August 2015

Cash Safety Cushions (or “Rainy Day” funds)

Here’s a recent question I received via email. This one of those “simple” questions that needs a long winded answer Q: How much of a safety cushion do you recommend having, and where do you suggest to keep it? A: Let’s take a deeper look into safety cushions and try to define an acceptable answer. Rule of Thumb vs. your personal reality: It’s always good to have a point of comparison between the correct answer and the not-so-correct answer. Many of my readers may have come across a “rule of thumb” safety cushion ballpark which is somewhere between 3 to 6 months of living expenses. So, for example, if your monthly living expenses are $5,000 per month, 3 to 6 months of expenses would require $15,000 – $30,000 of a safety cushion. Why is the rule of thumb wrong? I’m not sure who formulated this rule of thumb but I... View More

March 2015

Diversify your income!

I know what your thinking:  “Is there really gonna be another shutdown?” Seems like there are always rumors of “potential” government shutdowns or agency specific furloughs.  If that happens, affected employees will enter non-pay status, which can impact accrual of leave hours, future Social Security benefits, and – if the shutdown lasts REALLY long – can affect Federal Pensions. But the loss or reduction of future benefits is likely overshadowed by the immediate loss of pay.  For many, their Federal job is their only source of income! It is for this reason that I write this article.  We all have heard the old adage “don’t put all your eggs in one basket.”  This concept is applied in any area that carries risk of loss.  In finance we apply this principle in multiple areas – we just call it “diversification.”  We diversify our investments, we diversify our exposure to taxation (ie. Roth... View More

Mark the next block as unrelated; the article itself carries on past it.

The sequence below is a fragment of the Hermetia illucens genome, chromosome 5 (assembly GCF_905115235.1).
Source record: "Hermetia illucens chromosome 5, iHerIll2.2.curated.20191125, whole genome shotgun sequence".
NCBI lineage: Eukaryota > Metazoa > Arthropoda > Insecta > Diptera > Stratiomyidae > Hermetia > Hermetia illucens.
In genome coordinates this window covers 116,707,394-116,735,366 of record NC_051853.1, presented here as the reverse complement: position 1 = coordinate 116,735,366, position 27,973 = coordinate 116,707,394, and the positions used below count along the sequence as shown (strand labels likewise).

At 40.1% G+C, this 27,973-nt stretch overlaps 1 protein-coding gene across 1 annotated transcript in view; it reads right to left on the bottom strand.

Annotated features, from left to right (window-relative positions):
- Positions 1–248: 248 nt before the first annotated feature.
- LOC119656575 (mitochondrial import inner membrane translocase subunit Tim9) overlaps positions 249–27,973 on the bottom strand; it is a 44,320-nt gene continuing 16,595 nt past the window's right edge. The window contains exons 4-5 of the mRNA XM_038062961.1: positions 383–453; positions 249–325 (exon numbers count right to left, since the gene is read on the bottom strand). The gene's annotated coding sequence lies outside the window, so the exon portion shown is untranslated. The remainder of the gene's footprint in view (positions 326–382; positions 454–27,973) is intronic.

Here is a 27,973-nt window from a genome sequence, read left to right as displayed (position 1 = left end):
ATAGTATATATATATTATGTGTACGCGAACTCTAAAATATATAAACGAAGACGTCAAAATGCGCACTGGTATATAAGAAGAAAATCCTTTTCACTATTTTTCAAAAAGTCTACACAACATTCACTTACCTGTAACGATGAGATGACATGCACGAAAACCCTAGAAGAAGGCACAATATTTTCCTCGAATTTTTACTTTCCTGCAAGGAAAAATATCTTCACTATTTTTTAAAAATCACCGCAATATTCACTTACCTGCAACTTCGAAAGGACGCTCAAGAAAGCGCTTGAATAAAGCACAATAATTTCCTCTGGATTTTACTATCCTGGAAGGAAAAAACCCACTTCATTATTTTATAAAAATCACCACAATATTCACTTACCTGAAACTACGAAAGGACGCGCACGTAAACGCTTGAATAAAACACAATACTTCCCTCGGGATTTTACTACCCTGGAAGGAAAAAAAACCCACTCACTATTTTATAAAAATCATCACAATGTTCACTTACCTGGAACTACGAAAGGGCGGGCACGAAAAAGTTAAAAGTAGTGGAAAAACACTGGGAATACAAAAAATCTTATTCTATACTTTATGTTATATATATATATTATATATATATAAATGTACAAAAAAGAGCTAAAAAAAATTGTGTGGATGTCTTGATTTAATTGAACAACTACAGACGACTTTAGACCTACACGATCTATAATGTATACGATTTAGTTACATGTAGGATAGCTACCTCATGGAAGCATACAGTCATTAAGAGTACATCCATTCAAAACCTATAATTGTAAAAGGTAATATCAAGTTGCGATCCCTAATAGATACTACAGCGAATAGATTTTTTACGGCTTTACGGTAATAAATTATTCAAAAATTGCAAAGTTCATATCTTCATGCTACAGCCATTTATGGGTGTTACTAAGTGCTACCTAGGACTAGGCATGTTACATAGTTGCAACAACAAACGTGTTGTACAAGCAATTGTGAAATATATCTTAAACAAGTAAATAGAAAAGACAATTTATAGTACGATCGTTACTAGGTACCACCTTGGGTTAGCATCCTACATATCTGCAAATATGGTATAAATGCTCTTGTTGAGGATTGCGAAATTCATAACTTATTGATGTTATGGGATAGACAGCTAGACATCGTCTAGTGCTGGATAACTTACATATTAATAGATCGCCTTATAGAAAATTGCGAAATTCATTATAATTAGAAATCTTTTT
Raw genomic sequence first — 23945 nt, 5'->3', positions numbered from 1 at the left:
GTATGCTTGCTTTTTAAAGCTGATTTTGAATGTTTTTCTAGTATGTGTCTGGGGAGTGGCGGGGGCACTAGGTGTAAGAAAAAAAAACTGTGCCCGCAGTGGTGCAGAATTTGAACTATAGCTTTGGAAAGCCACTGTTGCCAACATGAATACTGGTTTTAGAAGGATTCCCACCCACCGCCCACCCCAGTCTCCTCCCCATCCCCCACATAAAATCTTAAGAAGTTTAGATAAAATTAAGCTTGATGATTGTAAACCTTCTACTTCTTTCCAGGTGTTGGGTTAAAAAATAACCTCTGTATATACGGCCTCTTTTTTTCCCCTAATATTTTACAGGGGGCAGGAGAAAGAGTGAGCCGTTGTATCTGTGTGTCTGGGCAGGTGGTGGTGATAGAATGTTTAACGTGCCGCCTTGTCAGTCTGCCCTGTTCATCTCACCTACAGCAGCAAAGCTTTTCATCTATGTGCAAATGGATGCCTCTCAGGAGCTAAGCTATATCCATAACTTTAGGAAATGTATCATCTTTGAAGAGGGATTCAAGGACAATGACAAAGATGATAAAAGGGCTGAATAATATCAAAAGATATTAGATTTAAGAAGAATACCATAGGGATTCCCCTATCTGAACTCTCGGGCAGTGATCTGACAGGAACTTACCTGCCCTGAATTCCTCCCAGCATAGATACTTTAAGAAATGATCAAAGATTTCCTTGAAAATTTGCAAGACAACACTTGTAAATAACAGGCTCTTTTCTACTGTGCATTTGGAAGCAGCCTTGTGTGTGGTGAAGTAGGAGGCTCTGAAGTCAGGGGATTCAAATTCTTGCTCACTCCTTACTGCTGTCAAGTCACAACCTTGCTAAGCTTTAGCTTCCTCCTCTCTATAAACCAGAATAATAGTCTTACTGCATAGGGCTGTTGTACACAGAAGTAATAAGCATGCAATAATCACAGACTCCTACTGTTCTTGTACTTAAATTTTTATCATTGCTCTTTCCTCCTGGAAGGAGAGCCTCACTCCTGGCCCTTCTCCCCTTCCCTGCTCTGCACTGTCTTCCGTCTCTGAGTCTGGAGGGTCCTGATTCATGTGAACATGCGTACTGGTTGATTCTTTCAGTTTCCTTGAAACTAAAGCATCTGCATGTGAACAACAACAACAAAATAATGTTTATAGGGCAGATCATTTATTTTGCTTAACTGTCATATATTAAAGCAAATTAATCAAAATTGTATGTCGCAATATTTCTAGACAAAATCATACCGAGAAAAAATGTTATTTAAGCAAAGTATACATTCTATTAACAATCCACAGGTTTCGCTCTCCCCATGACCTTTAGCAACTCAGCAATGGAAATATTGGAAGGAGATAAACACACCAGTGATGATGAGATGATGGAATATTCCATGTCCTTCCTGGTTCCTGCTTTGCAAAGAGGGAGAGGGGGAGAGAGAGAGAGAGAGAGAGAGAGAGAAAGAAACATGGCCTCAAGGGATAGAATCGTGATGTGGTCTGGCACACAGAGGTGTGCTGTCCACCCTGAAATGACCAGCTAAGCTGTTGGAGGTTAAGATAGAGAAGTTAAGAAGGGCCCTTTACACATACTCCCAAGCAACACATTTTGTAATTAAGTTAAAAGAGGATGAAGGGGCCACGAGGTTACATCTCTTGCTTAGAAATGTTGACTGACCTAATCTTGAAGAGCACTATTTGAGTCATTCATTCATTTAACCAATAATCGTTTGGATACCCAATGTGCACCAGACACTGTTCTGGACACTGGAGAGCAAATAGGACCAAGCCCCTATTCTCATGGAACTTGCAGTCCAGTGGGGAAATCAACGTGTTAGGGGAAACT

March 2015

Revocable Trusts

Here is an important read for individuals looking to plan their estate. Read on and let me know your thoughts in the comments. Revocable Trusts:  What they do and what they don’t do. So, you’re collecting your thoughts about what’s going to happen to all your stuff when you pass away.  You want things to pass as smoothly as possible with as little expense as possible.  You have a will, but you’re not sure if that’s enough. Then you hear about another popular Estate Planning document – the Revocable Trust.  What do revocable trusts do?  And can one be used in place of a will? What is a Revocable Trust? A trust is a legal agreement between a grantor and a trustee, where the trustee agrees to manage the holdings of the trust according to the written provisions of the grantor.  If the provisions of the trust can be altered, then it... View More

March 2015

Welcome, Welcome!

I am so excited to be entering this new space! The world wide web has always been something of a wonder to me and much more of a resource rather than a social outlet. With this new beginning I hope to bring updated and interesting information to past, present, and future clients. So go ahead and bookmark www.StephenZelcer.com for regular posts about financial planning for federal employees. Feel free to leave a comment below and let me know know what you would like to read about in this blog. All the best, Stephen Zelcer

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